Thousands of ships left Ireland during the Potato Famine in the 1840s, packed with poor and starving crowds fleeing their homeland for the promise of the United States. One ship, the USS Jamestown, headed from Boston in the other direction, loaded with food for the Irish. It was the first humanitarian mission by the United States — prior to it, the idea of nations helping each other was not considered — and it set the precedent for many more such efforts to come. A moving historic tribute.

Kirkus Reviews
: “An uplifting historical account of humanitarianism with lessons in this increasingly isolationist time”

Kirkus Reviews, one of the preeminent reviewers in the book industry, offered a favorable pre-publication review of Voyage of Mercy. Kirkus said Steve’s seventh book “focuses on a remarkable event in 1847 to illuminate a broader discussion about U.S. aid to other nations.” The review added: “The author effectively shows how ‘the events of 1847 have served as the blueprint and inspiration for hundreds of American charitable relief efforts since, philanthropic endeavors that have established the United States as the leader in international aid in total dollars.’ An uplifting historical account of humanitarianism with lessons in this increasingly isolationist time.”

Read the full Kirkus review here:

Booklist gives Voyage of Mercy a “starred review”

Voyage of Mercy received a “starred review” from Booklist, a publication of the American Library Association that provides critical reviews of books; its primary audience consists of libraries, educators, and booksellers. The Booklist star indicates an outstanding title of a particular genre. As Booklist said:

“The American impulse to do humanitarian good dates back almost two centuries to the 1847 sailing of the USS Jamestown. Congress ordered this warship’s guns removed, transferred the three-masted vessel into private hands, loaded it with food and clothing, and sent it from Boston to Cork, Ireland for relief from the devastation of the Irish potato famine. Puleo (American Treasures, 2016) makes this history compelling, and tells further American aid stories across the decades through the Berlin Airlift of 1948. Puleo’s deep research is evident in an erudite bibliographic essay.”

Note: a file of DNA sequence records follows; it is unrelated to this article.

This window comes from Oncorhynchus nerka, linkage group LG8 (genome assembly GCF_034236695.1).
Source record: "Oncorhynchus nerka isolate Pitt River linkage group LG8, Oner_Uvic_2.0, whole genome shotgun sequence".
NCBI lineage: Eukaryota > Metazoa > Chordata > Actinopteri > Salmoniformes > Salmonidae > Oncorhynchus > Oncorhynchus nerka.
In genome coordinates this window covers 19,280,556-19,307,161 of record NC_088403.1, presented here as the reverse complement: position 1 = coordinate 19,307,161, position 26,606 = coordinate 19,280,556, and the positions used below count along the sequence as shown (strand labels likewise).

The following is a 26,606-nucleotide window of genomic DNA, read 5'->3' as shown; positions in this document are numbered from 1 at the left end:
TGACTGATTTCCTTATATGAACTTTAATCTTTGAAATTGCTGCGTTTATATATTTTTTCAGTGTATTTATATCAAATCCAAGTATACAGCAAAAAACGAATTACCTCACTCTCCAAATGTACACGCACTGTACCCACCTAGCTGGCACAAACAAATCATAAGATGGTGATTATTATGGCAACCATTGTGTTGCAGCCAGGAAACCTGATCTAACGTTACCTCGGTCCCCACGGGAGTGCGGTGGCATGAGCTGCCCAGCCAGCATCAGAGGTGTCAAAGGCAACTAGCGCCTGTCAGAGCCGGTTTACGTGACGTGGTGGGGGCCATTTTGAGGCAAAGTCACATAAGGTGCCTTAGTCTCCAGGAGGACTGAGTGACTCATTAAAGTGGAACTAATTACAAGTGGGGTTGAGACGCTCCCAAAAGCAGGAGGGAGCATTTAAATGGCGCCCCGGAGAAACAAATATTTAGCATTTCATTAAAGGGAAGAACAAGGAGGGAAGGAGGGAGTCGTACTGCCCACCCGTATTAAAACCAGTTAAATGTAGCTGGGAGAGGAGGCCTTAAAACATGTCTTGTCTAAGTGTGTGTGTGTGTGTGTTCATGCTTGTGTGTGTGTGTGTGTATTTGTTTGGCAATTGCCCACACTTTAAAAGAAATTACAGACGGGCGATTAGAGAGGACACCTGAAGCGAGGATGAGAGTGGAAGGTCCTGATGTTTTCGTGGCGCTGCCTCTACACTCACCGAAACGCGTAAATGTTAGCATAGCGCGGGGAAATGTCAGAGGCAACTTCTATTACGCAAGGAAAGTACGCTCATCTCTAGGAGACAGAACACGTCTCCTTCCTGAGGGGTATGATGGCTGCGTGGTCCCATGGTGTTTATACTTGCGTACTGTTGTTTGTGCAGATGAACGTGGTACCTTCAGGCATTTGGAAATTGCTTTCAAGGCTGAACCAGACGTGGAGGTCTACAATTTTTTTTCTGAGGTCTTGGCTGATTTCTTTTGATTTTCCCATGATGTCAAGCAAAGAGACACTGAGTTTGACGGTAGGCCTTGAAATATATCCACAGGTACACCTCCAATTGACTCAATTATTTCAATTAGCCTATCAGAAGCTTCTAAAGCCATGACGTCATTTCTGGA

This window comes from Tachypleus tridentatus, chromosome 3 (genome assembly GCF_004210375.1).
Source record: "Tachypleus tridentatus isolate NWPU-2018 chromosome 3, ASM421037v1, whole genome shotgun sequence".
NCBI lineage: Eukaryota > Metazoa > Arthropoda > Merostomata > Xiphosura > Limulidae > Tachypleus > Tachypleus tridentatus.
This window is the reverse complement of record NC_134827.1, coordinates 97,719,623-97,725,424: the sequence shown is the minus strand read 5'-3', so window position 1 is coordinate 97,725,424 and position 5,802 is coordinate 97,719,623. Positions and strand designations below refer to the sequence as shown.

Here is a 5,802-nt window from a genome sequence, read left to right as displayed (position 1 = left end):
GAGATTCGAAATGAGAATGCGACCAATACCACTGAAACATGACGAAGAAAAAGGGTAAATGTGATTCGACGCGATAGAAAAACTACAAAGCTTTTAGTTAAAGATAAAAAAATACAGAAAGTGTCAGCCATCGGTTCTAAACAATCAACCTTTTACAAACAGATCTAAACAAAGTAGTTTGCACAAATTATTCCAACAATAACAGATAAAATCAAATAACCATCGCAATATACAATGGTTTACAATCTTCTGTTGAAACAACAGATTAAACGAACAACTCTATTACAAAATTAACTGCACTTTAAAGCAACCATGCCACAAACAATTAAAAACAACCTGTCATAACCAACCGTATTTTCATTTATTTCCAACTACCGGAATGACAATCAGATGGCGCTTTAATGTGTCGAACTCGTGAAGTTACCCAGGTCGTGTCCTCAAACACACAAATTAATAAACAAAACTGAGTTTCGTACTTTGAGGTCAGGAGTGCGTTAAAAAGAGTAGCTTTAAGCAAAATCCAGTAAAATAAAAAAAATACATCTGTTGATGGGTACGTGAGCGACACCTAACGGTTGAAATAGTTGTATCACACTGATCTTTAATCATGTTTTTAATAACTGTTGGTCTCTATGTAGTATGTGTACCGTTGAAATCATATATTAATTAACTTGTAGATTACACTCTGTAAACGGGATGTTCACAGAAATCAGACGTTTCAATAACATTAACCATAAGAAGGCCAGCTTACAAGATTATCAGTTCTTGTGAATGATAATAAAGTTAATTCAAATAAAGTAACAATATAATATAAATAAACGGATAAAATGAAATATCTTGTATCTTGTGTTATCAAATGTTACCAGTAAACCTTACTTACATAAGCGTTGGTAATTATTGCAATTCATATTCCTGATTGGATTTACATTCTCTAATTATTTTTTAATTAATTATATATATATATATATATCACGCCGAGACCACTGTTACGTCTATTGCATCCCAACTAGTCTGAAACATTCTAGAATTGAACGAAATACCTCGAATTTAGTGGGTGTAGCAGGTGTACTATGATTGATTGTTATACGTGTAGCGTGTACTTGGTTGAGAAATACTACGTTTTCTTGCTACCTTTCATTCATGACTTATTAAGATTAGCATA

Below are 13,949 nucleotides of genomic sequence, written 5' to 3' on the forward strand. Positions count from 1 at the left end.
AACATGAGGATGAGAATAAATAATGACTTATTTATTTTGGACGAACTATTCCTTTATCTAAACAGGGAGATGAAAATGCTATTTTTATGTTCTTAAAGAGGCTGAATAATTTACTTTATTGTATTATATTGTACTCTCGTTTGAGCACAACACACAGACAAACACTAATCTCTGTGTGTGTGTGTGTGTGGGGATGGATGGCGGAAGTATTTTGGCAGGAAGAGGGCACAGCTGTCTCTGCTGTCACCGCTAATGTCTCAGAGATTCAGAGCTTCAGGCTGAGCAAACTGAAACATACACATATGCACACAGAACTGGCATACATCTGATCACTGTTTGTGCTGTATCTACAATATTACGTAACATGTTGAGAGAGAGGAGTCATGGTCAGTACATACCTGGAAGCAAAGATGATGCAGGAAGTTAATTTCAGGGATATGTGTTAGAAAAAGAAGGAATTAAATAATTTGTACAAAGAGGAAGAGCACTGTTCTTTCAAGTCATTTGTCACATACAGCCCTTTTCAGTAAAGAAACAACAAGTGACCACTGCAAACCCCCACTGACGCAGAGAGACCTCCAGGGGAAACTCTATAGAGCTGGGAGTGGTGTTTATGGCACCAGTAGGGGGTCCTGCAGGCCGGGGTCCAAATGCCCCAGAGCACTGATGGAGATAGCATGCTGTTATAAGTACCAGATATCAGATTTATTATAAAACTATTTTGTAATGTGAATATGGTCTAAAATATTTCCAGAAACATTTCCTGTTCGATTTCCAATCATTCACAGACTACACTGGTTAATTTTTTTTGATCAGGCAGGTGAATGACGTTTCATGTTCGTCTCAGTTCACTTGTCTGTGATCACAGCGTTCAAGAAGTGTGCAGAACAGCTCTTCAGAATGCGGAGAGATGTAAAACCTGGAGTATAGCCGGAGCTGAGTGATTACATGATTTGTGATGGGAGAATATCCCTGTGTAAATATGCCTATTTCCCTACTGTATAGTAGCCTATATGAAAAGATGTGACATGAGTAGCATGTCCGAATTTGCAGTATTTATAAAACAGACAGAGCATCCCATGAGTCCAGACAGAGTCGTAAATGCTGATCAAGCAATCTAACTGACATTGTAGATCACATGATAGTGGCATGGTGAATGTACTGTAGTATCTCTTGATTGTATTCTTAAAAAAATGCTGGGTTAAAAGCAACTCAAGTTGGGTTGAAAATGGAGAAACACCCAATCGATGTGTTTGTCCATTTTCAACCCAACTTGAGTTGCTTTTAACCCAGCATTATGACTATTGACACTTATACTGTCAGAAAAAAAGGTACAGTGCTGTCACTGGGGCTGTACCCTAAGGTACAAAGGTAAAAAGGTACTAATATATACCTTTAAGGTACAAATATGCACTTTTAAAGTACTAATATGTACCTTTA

Other Authors offer praise for Voyage of Mercy

Voyage of Mercy is a fascinating and moving tale of America as we wish it would always be—kind, generous, and humane to people who are in dire need of help, wherever they may live. Puleo is a master storyteller who seamlessly weaves together the personal and the political in this enthralling narrative of the United States’ philanthropic and humanitarian roots. In today’s fractious and divisive world, this book is a tonic to the soul, and a potent reminder that we are at our best when we follow the ‘better angels of our nature’.”

  • Eric Jay Dolin, author of Black Flags, Blue Waters and Leviathan

“Voyage of Mercy is why we read. It’s history as it should be written. It reads like a terrific, page-turning novel, with characters who live and breathe and struggle and yearn, with grand dramatic moments, with settings so vividly described in a world so impeccably researched that you think you’re there, with powerful themes that will resonate long after you’ve finished reading. It’s Stephen Puleo’s best book and a voyage that every reader should take.”

  • William Martin, New York Times bestselling author of Back Bay and Bound for Gold

Voyage of Mercy Reviews from Goodreads

Read if you: Think a heartbreaking, moving, and inspirational account of the Irish famine and the USA’s first major international humanitarian program sounds up your alley. Ireland’s potato famine changed Ireland and the United States forever. Not just in terms of the many lives lost, but also in terms of the massive immigration of Irish men and women to the United States (where they faced enormous prejudices), the deepening of Ireland’s hatred of England, and the mobilization of the United States’s first international aid program, which became a blueprint of sorts for later massive aid programs, including the food drops in Berlin shortly after World War II. This is almost unbearably sad at times (particularly with Captain Forbes’s many personal losses), but you will remember this long after finishing it.